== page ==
Of course, there are also hand-crafted random encounters that are not procedurally generated, and some of these can be pretty fantastic. Memorable encounters I've had include running into a ship captain singing delightful sea-shanties, another included a colorful lady calling herself "grandma" who invited me aboard for a meal. Stuff like this makes the universe feel alive, but there could be more of it.

So while, yes, technically you can explore an entire planet, there is rarely any practical reason to explore more than the small area around your landing site. This has the benefit that the technical limitations of the game engine don't really end up mattering much, but at the same time it does make the selling point of all that exploration seem a little superfluous. More a tagline than something substantial.

Ultimately, most players are probably just going to be going from one of the hand-crafted quest locations to the next. Which is fine, but it takes much of the openness out of the game and arguably turns Starfield's biggest selling point into a weakness. In Skyrim or Fallout 4, by contrast, a player could simply pick a direction, explore, and know that they'll find something interesting, hand-crafted, and usually with some substantial story, character or quest attached to it. In Starfield, that isn't the case. You can aimlessly explore on a planet's surface, but you won't find much there aside from nature to scan, and the occasional point of interest. Most substantial content is essentially reached by fast travel. This isn't necessarily a good or bad thing, it's just a departure from other Bethesda titles. Personally, as a fan of sci-fi and space exploration, I did enjoy this system and exploring just for the sake of exploring, but I can understand some longtime fans feeling that Starfield exploration lacks a bit of something as a result.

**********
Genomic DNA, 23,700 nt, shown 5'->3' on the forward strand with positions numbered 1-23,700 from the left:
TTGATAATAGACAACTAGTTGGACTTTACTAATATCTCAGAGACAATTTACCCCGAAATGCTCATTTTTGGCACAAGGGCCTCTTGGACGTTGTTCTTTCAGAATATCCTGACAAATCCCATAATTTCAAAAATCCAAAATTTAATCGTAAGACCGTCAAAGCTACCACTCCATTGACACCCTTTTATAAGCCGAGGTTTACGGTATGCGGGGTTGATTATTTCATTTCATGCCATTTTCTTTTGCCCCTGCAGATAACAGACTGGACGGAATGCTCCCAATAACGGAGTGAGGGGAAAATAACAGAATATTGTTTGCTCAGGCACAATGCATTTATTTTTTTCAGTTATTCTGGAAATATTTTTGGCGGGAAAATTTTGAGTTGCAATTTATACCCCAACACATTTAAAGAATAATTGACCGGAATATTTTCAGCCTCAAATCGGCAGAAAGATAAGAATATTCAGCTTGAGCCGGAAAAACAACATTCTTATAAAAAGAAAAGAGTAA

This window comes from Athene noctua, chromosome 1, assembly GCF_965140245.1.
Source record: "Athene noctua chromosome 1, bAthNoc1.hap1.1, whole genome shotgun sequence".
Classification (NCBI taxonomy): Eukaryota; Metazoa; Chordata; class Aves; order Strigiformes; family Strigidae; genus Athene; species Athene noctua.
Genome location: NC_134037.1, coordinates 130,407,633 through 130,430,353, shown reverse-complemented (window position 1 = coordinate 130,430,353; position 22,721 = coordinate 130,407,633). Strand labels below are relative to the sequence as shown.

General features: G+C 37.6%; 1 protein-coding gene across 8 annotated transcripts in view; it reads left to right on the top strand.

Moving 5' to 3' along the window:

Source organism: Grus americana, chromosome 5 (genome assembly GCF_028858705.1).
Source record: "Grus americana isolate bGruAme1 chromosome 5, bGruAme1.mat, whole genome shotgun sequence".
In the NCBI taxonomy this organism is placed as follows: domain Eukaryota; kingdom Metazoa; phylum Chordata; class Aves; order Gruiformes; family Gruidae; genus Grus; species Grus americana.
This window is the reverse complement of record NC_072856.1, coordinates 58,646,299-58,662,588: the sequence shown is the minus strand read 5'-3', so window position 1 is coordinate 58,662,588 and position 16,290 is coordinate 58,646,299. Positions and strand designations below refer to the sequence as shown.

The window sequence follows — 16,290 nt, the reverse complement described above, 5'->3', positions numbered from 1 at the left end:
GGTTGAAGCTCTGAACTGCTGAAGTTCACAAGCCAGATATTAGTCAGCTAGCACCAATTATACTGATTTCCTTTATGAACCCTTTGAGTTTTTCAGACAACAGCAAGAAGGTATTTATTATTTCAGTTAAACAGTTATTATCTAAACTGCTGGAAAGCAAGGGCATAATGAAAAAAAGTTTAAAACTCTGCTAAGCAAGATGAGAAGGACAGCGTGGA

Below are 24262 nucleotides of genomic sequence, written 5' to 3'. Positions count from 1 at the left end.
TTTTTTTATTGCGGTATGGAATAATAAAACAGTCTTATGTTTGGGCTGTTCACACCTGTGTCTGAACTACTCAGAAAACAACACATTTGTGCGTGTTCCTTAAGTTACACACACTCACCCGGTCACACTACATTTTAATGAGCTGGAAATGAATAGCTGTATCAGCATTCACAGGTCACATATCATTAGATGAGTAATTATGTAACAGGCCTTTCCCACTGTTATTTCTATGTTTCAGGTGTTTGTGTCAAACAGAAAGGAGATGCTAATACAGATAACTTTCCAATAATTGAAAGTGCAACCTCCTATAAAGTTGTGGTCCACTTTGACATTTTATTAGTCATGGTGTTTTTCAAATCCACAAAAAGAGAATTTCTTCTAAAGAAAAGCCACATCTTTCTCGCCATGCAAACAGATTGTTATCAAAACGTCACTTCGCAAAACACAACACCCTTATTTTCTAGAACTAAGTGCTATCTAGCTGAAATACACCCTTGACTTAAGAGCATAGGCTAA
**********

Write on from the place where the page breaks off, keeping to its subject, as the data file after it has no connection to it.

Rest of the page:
With respect to the more story-focused, hand-crafted content, this is generally quite good. Aesthetically, the world of Starfield is rendered in a delightfully fresh "NASA-punk" style. It's futuristic enough to look convincing, but still grounded in the chunky, functional realworld tech that we use to get into space today. This helps the world feel real and like a genuine continuation of our world. It also just looks really cool.

But the aesthetic is weirdly inconsistent and incongruent within itself. There's no real explanation for why humanity would build some cities with a ultra-shiny Star Trek aesthetic, others like a wild-west cowboy town, and others still as a super gritty cyberpunk city. In the real world, different locations have wildly different aesthetics due to disparate cultures developing separately over thousands of years. There's no real reason why this would have happened in the world of Starfield. It provides nice variety to the game world, but doesn't really make much sense.